"The good news is we don't need superhero strength to protect our planet," Ruffalo wrote in an essay for Grist.org in 2015. "We need education, and a collective, grassroots movement that is well underway. As students across the country walk across graduation stages, wrestling with what comes next, I want to remind all of them of the power they have and the responsibility they bear."
His 2019 film Dark Waters, in which he played real-life lawyer Rob Bilott, the corporate attorney who switched sides and took on DuPont after learning that chemical run-off was poisoning a farmer's livestock, was a years-on-the-making passion project for Ruffalo. He and Bilott met last year with members of Congress from both sides of the aisle to talk about ending the U.S. military's use of "forever chemicals" that end up in our water supply—and inevitably in animals and people.
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The Splash star has been arrested while protesting environmental injustice more times than she can count.
"Generally I end up taking pictures with the sheriffs at the station," Hannah told The Guardian in 2015. "So I do get singled out—not necessarily in good ways. The times I've been put in jail, I'm always in solitary. Partly because they think, 'Oh, she must be the ringleader.' Partly to protect me from the drunks and murderers. It's kind of scary and boring being in solitary."
She's a vegan (and at least a vegetarian since she was 11) and Prius-shmeeus—Hannah was one of the first big celebs you heard of tricking out her car to run on recycled biodiesel.
PETER FOLEY/EPA /LANDOV
Here at the 2014 People's Climate March with his like-minded friend Leo (and their other like-minded pal Mark Ruffalo), the actor and narrator of the 2008 documentary Strange Days on Planet Earth was named a United Nations Goodwill Ambassador for Biodiversity in 2010.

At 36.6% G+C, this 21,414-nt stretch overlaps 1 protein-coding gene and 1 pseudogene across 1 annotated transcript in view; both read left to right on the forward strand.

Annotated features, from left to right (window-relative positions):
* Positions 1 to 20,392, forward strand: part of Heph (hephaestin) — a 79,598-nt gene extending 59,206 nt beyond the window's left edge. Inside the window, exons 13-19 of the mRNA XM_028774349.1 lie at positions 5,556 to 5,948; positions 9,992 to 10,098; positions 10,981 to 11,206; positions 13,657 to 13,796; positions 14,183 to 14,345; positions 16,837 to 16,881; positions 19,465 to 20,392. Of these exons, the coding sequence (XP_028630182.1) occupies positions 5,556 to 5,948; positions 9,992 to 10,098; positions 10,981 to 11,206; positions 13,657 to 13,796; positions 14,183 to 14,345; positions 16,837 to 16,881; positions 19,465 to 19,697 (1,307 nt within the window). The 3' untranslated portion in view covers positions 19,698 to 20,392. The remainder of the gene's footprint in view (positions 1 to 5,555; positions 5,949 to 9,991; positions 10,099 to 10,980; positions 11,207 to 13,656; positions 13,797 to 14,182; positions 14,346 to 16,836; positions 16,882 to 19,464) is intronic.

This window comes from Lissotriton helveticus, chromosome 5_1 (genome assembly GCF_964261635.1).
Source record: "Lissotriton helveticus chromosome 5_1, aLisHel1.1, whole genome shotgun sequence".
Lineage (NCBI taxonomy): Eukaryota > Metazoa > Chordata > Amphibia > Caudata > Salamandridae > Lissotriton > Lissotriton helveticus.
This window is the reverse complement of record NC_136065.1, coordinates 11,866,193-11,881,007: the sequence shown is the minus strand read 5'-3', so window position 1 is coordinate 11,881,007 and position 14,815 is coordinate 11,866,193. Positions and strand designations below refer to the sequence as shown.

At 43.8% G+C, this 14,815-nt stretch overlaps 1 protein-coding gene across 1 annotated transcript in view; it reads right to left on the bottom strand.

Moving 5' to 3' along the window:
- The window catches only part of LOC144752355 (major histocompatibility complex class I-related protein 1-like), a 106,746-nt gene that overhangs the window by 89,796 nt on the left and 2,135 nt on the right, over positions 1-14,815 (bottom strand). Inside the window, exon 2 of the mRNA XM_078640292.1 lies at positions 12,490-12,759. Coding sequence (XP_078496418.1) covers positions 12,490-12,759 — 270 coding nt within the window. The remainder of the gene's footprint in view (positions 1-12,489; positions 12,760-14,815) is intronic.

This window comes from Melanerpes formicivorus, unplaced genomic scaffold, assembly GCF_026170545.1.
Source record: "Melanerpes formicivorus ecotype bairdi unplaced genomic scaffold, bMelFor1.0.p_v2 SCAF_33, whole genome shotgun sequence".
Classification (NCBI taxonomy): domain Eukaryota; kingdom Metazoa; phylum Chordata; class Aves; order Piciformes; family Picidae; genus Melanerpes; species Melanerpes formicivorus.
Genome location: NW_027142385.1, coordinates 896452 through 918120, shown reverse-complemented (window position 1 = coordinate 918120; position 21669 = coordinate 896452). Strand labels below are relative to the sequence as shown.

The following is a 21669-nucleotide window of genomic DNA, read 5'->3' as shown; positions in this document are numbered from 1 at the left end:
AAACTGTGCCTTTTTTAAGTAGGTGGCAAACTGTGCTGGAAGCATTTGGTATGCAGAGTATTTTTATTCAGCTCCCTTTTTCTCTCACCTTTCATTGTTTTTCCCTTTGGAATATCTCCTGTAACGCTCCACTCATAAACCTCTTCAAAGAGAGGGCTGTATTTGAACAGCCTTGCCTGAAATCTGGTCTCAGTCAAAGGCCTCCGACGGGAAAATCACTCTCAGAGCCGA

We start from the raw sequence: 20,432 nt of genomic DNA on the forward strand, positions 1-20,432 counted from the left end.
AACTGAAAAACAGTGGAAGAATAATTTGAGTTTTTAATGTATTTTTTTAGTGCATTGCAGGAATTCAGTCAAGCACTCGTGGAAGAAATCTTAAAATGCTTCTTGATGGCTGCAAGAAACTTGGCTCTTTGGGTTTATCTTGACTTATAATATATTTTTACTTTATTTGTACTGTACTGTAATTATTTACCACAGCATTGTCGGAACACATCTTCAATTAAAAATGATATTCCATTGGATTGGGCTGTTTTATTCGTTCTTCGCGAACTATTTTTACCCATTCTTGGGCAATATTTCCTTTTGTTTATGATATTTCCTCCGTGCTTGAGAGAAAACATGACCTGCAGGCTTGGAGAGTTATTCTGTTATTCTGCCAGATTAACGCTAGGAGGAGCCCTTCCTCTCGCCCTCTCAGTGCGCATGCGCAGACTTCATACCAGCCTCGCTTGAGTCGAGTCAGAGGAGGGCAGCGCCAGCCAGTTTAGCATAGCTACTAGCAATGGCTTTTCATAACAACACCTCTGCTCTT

He works with the Masaai Wilderness Conservation Trust, which is working on forest preservation through the trading of carbon credits, and is on the board of the Conservation Lands Foundation, founded by his father, Edward Mower Norton Jr., an environmental lawyer and federal prosecutor in the Carter administration.
"All of the roots of my engagement with the challenge of environmental conservation lie in my upbringing and the inspiration of my father's passion for that work," Norton told Variety in 2019. "My father is one of the great conservation strategists, activists and doers of his generation, and to a significant degree, it became our family's unifying work."
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Whether you enjoyed his advocacy from the Oscars stage or not, the Joker star and lifelong vegan is one committed animal rights activist.
Soon after his eye-opening speech about the treatment of cows, he personally arranged for a cow who had just given birth and her calf to be removed from a slaughterhouse and transported to Farm Sanctuary in California to live out their days. (The owner of the abattoir explained that they hadn't known the cow was pregnant, and that it isn't their practice to separate calves from their mothers.)
"Definitely his own humanity is more important," the actor's sister Heart Phoenix told Gainseville.com about her brother's lack of concern for whether what he says is palatable to the Hollywood crowd. "And it's more important to him as well. He was very courageous to stand there in front of those people. He was shaking. Each time he's won an award this season he's focused on something—animals, climate change, #MeToo, gender equality."
Thanks to social media, in addition to making it easier than ever for activists to organize, it's also become easier to order celebrities to "stay in their lanes." But the rest of us should be thankful that the eco all-stars don't care about critics and continue to care about our environment.
Count Mark Ruffalo and Jane Fonda among those who are participating in Earth Day Live 2020, a three-day series of online events starting today to commemorate the 50th anniversary of Earth Day. The Grace & Frankie star will be hosting a "Fireside Fire Drill" chat with youth climate activist Vanessa Nakate at 11 a.m. PT/2 ET on Friday, April 24, to be found at EarthDayLive2020.org.